In November 1976, Colonel Breytenbach issued his second deployment order aimed at preventing further PLAN infiltration into South-West Africa. Breytenbach recognised that PLAN held the initiative, and he intended to wrest it from them with an aggressive preemptive strike strategy.[12] Several 32 Battalion platoons, alternatively answering to the SADF command in Ovamboland or special forces headquarters, were to sweep the Yati Strip and surrounding region for PLAN camps. The minimal deployment period allocated for this operation was three months.[1]

The Yati Strip was an area cleared by the SADF just one kilometre south of Angola, running parallel to the border.[5] Platoons were typically deposited there by vehicles carrying a limited supply of food and ammunition. Operators then cached the bulk of their supplies at a position of their choice and carried on with their patrols relatively unhindered. The cache was booby trapped with anti-personnel mines.[1] PLAN had a heavy presence in the area: at the time of deployment at least one cadre was there seeking water. Other insurgents were frequently crossing into Angola from South-West Africa, presumably for resupply, before returning there again. They were in collusion with Angolan civilians.[3]


On 26 November, the first 32 Battalion platoon observed six PLAN guerrillas at a watering hole on the edge of Chana Onaimbungu. This was three kilometres south of the border and well within South-West African territory. The South Africans deployed into a sweep line and advanced to within fifty metres of the unsuspecting militants before opening fire. The cadre made no attempt to resist, but fled towards the western bush. In their haste they inadvertently collided with a second platoon to the northwest less than an hour later. All guerrillas were killed when they entered the South Africans' camp. Both platoon leaders made contact and agreed that they had probably encountered the same cadre.[1]

In mid-December, Colonel Breytenbach's brother Cloete, a journalist for The Sunday Times, arrived in South-West Africa to do a story on the war. He requested an opportunity to see the operational area and was permitted to photograph 32 Battalion in action as long as he refrained from publishing the unit's name or any details of its deployment. Cloete received his opportunity on 23 December, when an SADF supply convoy spotted suspicious tracks entering Ovamboland. A 32 Battalion member, Tony Viera, followed the tracks two kilometres into Angola and observed seven insurgents mingling with civilians north of Chapa Lupale. His platoon deployed around the fringe of the settlement and crawled to within seventy metres of the guerrillas. In the ensuing firefight six of the seven were shot dead. Cloete Breytenbach published an exclusive report on the action when he returned to Johannesburg. This was the first time that 32 Battalion had been publicly photographed.[3]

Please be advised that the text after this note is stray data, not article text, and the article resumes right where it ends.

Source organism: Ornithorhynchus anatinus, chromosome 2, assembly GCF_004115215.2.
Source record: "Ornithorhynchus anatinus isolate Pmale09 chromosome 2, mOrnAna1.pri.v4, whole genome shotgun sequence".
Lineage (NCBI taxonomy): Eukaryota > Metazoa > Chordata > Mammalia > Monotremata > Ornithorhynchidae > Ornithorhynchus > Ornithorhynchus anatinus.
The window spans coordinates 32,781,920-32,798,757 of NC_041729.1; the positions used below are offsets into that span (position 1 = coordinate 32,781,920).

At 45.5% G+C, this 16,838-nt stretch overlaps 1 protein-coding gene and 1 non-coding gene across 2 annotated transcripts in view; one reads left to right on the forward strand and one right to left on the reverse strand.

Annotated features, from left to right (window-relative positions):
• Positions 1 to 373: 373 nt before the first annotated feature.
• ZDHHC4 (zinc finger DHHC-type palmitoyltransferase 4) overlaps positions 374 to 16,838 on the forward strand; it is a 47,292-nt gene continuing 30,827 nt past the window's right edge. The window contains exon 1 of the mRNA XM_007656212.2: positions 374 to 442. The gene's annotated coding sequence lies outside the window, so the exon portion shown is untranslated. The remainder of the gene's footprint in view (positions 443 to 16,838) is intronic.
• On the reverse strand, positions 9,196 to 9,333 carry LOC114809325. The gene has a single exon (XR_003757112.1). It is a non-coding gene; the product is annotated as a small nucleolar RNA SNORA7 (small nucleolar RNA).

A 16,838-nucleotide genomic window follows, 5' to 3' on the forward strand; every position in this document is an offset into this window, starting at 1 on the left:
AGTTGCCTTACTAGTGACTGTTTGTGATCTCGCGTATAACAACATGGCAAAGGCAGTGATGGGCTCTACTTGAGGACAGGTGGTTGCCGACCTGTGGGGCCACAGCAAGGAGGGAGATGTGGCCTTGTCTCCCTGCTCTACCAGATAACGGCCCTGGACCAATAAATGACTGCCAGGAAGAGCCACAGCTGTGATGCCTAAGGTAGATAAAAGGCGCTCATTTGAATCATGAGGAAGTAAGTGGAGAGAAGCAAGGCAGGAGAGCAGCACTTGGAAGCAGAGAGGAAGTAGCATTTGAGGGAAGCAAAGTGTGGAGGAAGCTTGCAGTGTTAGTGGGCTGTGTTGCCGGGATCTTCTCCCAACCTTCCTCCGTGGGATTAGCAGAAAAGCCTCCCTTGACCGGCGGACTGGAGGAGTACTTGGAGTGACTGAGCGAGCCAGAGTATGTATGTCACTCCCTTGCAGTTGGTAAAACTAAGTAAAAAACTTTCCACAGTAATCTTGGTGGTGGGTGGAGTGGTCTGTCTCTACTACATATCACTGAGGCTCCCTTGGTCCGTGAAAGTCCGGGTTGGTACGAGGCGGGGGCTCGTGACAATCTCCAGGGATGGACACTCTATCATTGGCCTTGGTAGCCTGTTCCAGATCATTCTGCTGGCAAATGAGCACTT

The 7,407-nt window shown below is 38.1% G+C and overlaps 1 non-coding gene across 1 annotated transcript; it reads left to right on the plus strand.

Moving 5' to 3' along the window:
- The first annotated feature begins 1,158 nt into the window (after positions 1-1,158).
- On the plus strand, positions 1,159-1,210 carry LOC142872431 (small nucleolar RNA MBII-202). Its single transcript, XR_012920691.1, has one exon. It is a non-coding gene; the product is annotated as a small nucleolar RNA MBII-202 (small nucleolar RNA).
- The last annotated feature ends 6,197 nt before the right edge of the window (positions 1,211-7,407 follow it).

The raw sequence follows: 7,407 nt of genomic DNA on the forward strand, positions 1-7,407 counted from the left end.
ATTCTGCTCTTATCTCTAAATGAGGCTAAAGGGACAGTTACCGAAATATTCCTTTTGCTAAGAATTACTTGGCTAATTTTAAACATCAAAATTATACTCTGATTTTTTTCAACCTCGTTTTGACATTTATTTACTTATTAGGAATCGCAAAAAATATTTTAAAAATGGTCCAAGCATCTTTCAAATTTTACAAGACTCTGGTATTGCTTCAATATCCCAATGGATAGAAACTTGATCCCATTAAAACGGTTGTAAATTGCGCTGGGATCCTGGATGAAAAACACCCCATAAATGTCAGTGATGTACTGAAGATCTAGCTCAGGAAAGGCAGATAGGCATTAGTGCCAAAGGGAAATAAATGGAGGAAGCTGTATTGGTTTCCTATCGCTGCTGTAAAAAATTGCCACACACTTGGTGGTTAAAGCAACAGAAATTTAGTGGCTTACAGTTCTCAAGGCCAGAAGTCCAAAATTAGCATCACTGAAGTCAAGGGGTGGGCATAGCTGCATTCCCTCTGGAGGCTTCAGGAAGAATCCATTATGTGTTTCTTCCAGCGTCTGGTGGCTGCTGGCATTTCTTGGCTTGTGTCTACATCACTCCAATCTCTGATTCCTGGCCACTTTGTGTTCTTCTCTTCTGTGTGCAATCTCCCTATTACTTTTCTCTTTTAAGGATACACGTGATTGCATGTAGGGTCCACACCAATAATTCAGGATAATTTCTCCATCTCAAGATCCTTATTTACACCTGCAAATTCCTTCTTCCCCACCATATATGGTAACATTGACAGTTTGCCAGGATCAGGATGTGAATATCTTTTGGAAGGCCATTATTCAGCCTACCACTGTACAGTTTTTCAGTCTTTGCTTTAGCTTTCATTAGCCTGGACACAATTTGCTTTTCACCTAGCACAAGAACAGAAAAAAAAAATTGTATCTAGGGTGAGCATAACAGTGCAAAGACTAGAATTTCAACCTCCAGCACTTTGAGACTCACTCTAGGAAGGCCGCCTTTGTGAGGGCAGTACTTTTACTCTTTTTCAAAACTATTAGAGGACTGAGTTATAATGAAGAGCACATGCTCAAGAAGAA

On Christmas Day PLAN retaliated by attacking another platoon a kilometre south of the border. The guerrillas were repelled back across the border with no casualties, and January 1977 passed almost without incident.[3] On 19 February the South Africans located more suspicious tracks and not long after seven that evening two platoons led personally by Colonel Breytenbach followed them into Angola. There was a full moon which afforded excellent visibility; even without adequate night vision equipment Breytenbach's men were able to locate the target cadre near a waterhole. PLAN fought back with surprising ferocity and mortally wounded a 32 Battalion soldier before escaping. In the aftermath of the skirmish two insurgent dead were recovered as well as a cache of arms which included five PG-7V rockets and six 60mm mortar bombs.[3]